NYC Council Approves Blood Center

The New York City Council gave its final stamp of approval for NYBC’s life sciences hub on East 67th Street on Tuesday. The much-debated New York Blood Center (NYBC) tower is now one step away from almost certain mayoral ratification.

NYBC’s plan to demolish its current 4-story, 90-year old building in favor of a 16-story scientific research and development facility has been met with backlash and protests. Upper East Side Council Member Ben Kallos railed against the proposed construction and vowed earlier this month to continue the fight against it.

Kallos’ main point of contention were the shadows the building would cast along East 67th Street. But he also complained about the project’s potential to wreak havoc on neighborhood traffic patterns, the noise the project would likely create, and that NYBC would use only five floors for its own purposes. In the last year, Kallos was backed by a number of community organizations and local leaders. However, the vast majority of council members were not persuaded.

The full council’s decision on November 23 bucked tradition for a second time in two weeks when it endorsed the project and did not support the local council member on land use matters. This break from tradition is highly unusual and had not occurred since 2009 before this month’s votes. Kallos feels this refusal to embrace custom shows that “local council members don’t matter anymore and can no longer represent their communities.”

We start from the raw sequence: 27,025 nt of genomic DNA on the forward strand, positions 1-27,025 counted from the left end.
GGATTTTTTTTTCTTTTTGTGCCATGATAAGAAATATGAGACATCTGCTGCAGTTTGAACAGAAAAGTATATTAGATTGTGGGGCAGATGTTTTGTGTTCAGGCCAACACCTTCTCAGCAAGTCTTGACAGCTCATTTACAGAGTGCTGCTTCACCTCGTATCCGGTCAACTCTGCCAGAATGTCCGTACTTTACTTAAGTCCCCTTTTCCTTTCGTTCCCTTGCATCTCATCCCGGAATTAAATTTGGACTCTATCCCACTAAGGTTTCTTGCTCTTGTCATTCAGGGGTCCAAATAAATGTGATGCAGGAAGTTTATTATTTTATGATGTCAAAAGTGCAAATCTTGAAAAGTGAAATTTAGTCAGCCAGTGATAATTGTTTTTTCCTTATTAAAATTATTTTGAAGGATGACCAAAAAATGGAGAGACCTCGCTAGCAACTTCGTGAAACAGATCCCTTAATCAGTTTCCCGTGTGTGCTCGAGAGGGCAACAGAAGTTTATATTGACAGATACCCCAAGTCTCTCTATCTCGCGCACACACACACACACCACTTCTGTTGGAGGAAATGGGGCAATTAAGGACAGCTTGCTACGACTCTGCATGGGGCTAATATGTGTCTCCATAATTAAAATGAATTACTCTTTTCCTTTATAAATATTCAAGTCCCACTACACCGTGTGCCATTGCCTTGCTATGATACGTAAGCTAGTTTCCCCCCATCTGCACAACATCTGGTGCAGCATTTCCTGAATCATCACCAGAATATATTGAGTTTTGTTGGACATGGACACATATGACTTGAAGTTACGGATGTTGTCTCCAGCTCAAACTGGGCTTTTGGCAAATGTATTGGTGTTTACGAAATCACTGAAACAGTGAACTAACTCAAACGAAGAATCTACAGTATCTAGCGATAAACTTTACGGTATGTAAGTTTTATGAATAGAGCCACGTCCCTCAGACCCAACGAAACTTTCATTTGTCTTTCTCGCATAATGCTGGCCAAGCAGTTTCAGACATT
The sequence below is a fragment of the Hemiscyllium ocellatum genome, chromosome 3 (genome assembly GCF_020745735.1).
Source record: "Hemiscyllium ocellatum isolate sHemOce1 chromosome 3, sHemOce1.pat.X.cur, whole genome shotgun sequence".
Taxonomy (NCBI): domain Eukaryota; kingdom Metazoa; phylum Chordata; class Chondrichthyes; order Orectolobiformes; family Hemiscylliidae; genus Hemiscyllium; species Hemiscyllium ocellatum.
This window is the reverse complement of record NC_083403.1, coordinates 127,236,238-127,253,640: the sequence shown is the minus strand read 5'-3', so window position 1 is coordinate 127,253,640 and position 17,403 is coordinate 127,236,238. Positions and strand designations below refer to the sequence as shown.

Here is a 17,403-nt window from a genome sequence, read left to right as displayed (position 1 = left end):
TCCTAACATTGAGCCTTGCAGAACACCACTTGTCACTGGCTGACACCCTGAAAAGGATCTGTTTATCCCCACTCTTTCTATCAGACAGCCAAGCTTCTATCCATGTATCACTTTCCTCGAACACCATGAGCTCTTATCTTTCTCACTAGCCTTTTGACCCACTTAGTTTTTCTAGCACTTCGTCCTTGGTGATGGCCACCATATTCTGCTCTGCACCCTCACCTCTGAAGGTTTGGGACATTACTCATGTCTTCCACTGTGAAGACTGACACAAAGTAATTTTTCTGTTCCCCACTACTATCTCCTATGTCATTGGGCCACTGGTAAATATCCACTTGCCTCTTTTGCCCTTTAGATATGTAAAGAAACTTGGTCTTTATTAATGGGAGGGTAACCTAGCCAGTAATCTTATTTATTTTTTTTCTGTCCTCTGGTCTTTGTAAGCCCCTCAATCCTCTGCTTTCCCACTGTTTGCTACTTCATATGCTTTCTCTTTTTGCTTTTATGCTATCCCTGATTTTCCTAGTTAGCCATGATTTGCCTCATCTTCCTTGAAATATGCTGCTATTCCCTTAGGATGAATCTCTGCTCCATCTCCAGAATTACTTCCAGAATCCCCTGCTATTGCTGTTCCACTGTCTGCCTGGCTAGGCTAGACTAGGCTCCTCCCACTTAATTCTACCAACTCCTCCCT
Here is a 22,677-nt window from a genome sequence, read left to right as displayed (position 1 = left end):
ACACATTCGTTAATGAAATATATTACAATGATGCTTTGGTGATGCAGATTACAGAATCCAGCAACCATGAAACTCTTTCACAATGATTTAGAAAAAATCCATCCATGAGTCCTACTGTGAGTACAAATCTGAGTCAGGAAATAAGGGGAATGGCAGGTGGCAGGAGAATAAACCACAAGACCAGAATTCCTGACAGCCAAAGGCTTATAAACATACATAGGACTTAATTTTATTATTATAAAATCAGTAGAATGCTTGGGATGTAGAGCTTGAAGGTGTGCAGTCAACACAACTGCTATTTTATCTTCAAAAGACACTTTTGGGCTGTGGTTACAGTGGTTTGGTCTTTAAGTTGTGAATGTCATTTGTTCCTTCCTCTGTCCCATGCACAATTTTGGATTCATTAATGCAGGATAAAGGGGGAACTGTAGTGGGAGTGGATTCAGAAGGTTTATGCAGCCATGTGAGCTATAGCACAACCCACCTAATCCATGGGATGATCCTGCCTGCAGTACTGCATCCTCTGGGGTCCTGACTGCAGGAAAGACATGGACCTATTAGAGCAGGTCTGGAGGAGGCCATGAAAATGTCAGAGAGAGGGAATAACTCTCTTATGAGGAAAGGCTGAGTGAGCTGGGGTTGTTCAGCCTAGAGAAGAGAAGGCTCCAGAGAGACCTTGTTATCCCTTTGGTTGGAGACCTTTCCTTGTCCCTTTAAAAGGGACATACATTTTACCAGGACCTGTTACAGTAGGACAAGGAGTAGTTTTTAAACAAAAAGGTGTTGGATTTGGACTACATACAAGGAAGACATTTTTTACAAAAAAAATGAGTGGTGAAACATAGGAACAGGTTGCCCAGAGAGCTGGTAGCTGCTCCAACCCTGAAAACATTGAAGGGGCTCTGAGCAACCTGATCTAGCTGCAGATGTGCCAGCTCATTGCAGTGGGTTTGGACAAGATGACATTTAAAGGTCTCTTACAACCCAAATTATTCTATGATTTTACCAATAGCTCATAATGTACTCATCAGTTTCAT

Some Upper East Siders sought emergency relief in the form of a restraining order on Monday, November 22. A group of residents “filed a protest against the project — a seldom-used measure that would require approval from three-quarters of the Council, instead of a simple majority.” The judge was expected to rule after the council rendered its decision. However, it seems the application is now moot given the 43 to 5 vote, a margin of nearly 90%.

The plans approved by the council were scaled down from NYBC’s original blueprints. The tower will top out around 230 feet instead of the initial 334 feet. But, according to Patch, the final version did not include funding for neighborhood improvements.

The final say now rests in the hands of Mayor Bill de Blasio. Based on his prior endorsements of the project, it seems that this last step is a mere formality. According to Commercial Observer, construction could start as soon as next year and wrap up in 2025.




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  1. anin nomas November 24, 2021

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